Hong Kong carrier Cathay Pacific said Wednesday it suffered a record $2.8 billion loss last year as the coronavirus pandemic wiped out demand for travel – and the airline warned of a long road to recovery ahead.
Chairman Patrick Healy described 2020 as the “most challenging” in the airline’s 70-year history and said much will now depend on how effective and widespread global vaccination programs are.
“It is by no means clear how the pandemic and its impact will develop over the coming months,” he warned, saying the group expected passenger traffic to remain “well below” half of pre-pandemic levels throughout 2021.
The company’s losses were higher than estimates compiled by Bloomberg News.
Cathay racked up an attributable loss of HK$21.6 billion ($2.8 billion) for 2020, going deeper into the red as the year wore on.
Its second half losses clocked in at HK$11.8 billion, up from HK$9.9 billion in the first six months of the year when the pandemic first emerged.
Like all major airlines, Cathay Pacific has seen its business evaporate during the coronavirus pandemic but the Hong Kong carrier has had an especially torrid year because it has no domestic market to fall back on.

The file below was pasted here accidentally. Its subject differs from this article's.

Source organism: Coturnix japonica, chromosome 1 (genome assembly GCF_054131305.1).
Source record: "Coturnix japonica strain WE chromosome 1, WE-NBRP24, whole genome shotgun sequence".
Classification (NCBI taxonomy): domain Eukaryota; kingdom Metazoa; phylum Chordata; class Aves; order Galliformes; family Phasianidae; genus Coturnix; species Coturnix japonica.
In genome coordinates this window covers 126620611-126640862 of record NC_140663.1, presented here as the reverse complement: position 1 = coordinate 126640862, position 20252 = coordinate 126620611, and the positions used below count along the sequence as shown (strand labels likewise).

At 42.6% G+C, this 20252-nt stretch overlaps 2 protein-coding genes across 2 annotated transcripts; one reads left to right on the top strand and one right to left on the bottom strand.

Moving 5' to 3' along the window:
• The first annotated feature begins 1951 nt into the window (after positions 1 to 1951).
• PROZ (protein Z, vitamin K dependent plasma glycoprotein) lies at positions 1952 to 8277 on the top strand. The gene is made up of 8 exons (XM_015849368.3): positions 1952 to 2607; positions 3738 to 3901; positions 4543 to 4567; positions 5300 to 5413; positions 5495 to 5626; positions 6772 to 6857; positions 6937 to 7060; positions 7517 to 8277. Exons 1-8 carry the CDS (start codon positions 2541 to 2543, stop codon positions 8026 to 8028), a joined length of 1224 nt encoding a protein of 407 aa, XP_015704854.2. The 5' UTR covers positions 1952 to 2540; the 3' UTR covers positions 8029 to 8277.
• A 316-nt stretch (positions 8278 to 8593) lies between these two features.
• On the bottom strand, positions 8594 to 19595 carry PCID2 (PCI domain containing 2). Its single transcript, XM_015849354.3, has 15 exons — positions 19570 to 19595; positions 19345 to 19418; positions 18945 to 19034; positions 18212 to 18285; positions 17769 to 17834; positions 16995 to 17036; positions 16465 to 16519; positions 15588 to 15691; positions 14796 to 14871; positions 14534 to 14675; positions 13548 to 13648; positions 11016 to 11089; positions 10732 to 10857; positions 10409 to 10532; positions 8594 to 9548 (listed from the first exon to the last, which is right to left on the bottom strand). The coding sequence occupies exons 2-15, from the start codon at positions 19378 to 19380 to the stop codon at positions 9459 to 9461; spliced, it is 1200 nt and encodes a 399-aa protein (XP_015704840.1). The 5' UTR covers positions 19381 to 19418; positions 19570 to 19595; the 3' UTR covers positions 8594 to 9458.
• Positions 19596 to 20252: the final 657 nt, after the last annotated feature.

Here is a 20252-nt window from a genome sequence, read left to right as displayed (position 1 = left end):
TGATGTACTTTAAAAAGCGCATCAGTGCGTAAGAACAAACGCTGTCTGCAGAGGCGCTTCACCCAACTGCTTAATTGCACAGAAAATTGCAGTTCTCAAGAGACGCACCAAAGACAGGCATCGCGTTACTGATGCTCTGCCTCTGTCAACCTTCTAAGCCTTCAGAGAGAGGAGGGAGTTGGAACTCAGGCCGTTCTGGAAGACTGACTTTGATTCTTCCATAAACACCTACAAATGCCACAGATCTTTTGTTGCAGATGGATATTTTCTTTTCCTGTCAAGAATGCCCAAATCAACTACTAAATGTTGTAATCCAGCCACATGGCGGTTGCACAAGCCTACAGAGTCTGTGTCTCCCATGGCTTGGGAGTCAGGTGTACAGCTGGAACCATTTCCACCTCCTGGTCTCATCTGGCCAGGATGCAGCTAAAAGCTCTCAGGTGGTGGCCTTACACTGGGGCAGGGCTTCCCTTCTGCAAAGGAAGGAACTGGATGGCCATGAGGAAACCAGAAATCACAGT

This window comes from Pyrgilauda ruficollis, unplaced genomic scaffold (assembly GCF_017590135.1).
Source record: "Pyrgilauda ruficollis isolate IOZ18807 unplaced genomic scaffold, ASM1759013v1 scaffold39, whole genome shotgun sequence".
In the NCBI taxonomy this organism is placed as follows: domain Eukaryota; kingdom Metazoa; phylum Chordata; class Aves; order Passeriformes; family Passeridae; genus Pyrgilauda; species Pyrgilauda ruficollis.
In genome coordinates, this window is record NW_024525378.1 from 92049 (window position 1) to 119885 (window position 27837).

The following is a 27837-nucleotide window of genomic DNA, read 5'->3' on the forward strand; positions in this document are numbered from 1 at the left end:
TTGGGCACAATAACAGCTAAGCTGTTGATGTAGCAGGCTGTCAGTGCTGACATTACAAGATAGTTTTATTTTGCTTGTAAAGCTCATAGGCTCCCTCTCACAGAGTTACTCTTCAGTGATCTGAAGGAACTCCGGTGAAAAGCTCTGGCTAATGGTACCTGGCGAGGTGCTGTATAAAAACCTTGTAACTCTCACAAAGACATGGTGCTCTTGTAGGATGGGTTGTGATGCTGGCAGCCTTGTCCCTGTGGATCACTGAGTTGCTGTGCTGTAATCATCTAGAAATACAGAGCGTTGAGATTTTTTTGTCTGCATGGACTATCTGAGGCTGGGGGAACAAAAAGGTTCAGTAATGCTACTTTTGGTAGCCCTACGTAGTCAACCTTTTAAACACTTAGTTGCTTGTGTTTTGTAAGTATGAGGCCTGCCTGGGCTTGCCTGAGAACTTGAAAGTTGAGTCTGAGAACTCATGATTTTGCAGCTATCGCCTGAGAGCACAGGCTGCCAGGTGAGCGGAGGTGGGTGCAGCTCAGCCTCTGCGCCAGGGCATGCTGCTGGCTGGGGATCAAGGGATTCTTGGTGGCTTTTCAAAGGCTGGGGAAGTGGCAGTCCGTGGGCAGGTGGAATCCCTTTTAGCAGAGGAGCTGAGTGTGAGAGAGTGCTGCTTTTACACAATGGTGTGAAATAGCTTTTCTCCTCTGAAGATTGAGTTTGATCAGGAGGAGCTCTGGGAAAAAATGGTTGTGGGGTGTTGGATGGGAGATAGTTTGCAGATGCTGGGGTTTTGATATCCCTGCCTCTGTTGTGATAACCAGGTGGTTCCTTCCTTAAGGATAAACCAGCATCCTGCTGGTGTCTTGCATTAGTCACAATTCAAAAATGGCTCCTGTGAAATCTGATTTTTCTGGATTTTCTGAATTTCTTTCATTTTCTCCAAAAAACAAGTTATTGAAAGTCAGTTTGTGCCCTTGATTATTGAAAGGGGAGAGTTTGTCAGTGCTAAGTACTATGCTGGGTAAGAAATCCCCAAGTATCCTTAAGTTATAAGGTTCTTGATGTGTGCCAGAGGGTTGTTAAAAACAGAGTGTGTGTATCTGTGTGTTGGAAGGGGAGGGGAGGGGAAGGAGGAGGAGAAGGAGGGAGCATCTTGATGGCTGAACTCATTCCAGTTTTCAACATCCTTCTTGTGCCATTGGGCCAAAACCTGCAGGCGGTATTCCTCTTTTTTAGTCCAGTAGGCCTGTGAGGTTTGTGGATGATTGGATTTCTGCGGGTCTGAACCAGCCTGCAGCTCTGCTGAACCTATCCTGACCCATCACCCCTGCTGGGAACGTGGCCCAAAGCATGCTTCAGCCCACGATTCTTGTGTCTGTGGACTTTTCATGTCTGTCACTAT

It also entered the pandemic in an already vulnerable position. When the coronavirus first emerged Hong Kong had fallen into recession and Cathay Pacific in the red as months of huge and disruptive democracy protests in 2019 led to a plunge in customers, especially from the lucrative mainland Chinese market.
The airline also found itself punished by authorities in Beijing because some of its employees joined or voiced support for the protests.
As the pandemic spread, the airline went on a cost-cutting spree, closing its Cathay Dragon subsidiary and making about 8,500 redundancies.
With the help of a government bailout it underwent a recapitalisation in July that raised HK$39 billion.
But passenger numbers have been some 98 percent below pre-pandemic levels since April and for much of last year the company was burning through cash at a rate of up to HK$1.5 billion a month.
© Agence France-Presse